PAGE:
Use the criticism of your past work to generate ideas for new projects.
For example, researching a response to a critic may lead you to read about or experience something you never would have before, which can open the door for all sorts of new experiments in your professional or personal projects.
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No one is going to engage in a serious debate with you when you look prepared for an academic beat down.
If someone attacks your work in a nasty way, don't get angry. Say instead something like: “it’s interesting that you should say that because my research (cite some book or blog post) seems to suggest that the opposite is actually true. Is there some study or paper you can point me to that would validate your claim?”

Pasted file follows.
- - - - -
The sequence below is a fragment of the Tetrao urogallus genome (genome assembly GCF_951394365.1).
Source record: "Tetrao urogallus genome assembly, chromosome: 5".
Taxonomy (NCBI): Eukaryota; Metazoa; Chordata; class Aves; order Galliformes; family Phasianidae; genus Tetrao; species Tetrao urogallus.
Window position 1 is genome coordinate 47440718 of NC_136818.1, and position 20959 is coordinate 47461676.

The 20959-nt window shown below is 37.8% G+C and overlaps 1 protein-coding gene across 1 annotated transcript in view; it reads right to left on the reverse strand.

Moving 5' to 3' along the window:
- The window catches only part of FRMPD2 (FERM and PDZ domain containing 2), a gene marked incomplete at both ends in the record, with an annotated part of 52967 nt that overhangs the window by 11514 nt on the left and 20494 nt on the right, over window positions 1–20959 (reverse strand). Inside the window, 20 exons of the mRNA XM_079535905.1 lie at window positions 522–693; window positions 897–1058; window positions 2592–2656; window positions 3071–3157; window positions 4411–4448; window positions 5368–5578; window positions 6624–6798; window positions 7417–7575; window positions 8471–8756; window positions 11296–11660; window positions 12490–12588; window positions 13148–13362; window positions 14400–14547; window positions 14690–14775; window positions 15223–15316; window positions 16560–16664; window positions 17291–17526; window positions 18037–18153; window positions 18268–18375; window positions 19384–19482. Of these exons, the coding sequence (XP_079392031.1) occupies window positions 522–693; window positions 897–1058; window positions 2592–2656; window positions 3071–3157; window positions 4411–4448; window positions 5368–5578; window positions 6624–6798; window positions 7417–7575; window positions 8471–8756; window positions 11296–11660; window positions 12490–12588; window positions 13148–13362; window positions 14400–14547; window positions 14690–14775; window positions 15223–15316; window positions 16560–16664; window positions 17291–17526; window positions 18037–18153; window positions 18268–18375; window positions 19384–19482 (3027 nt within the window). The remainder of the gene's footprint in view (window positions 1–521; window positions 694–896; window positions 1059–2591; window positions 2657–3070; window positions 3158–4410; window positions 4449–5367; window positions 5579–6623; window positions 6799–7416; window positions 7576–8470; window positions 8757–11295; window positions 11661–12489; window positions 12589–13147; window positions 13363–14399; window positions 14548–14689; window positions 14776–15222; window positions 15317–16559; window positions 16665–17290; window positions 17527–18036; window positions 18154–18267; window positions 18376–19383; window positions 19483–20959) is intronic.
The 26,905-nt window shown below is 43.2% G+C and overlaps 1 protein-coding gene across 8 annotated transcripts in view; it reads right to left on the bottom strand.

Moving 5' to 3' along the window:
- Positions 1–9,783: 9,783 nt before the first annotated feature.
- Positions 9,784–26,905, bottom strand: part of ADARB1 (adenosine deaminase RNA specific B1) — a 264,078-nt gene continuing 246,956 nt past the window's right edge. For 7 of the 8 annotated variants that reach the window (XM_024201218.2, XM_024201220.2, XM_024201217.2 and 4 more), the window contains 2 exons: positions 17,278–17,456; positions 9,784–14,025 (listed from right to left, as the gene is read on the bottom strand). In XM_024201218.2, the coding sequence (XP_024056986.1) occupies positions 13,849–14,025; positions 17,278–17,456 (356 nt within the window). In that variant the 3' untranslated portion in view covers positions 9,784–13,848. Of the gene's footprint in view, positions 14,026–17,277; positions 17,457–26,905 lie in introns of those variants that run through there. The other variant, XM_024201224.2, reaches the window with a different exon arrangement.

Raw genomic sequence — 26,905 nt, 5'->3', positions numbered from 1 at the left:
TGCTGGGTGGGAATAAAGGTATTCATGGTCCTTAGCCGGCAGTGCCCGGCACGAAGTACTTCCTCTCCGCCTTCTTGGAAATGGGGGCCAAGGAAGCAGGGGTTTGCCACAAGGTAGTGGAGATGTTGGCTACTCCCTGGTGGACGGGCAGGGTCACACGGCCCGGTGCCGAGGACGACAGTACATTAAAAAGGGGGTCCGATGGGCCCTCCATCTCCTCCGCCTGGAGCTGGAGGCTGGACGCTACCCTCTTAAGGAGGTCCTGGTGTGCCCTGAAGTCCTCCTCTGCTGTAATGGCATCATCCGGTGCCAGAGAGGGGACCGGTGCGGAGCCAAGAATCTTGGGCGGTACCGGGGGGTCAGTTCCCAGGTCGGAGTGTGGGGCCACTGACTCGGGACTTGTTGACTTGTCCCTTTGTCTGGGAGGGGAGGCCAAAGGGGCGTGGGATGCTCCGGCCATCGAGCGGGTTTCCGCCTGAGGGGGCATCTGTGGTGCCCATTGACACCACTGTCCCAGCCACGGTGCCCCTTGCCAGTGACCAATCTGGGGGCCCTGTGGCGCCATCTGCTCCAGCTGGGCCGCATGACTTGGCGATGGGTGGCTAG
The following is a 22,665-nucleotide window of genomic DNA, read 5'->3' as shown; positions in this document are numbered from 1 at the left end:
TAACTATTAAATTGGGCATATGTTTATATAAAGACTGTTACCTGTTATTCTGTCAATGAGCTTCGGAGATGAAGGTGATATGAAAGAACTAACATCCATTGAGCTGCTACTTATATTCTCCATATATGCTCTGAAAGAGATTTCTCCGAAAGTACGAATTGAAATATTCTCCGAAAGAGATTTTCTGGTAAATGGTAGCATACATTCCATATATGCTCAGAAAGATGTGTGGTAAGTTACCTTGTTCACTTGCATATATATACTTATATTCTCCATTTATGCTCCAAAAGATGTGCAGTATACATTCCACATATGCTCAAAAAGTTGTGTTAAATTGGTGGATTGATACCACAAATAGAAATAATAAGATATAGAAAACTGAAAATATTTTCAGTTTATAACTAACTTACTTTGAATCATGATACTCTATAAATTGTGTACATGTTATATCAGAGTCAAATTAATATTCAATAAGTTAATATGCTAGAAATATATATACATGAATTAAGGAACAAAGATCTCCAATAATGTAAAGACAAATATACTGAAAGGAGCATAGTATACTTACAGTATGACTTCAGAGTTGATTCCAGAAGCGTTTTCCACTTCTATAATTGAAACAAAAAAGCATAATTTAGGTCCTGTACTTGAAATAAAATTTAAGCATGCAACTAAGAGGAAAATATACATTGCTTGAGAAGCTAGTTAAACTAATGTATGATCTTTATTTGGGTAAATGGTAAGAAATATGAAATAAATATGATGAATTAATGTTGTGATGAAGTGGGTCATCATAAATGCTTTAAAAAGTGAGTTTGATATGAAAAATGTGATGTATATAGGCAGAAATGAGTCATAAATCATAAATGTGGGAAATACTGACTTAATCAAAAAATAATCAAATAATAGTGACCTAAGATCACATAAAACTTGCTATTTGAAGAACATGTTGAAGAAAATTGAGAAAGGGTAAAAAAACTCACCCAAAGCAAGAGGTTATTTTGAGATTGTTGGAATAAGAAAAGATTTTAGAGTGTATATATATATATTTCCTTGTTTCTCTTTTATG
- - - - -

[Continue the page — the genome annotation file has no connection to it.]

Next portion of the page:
We tend to focus on negativity because it comes easy to us, but there’s really no reason to.
For every mean or ill-informed critic, there are typically dozens, if not hundreds of people who will love and support what you do wholeheartedly.
Make it your critic's job to prove themselves to you, rather than the other way around.
99% of critics disappear when confronted with any kind of rigorous intellectual challenge.
Complaining about a difficult work situation will not make it go away. Try to understand the situation, and find a way to understand and accept your colleagues.
People’s characters are a reflection of their own mental limitations; when people try to hinder us, it is usually a sign their mind is obstructed by their own negativity.
"Sandwiching" your critique between two positive things about the person's softens the blow, and avoids it coming off like an attack. The mix of positive and negative makes people more likely to pay attention to the whole package.
Instead of being snarky and vague, explain why you think your criticism is valid and be specific and constructive about what you think would be an improvement. The former doesn’t inform much and makes people unhappy; the latter at least gives some ideas for improvement.
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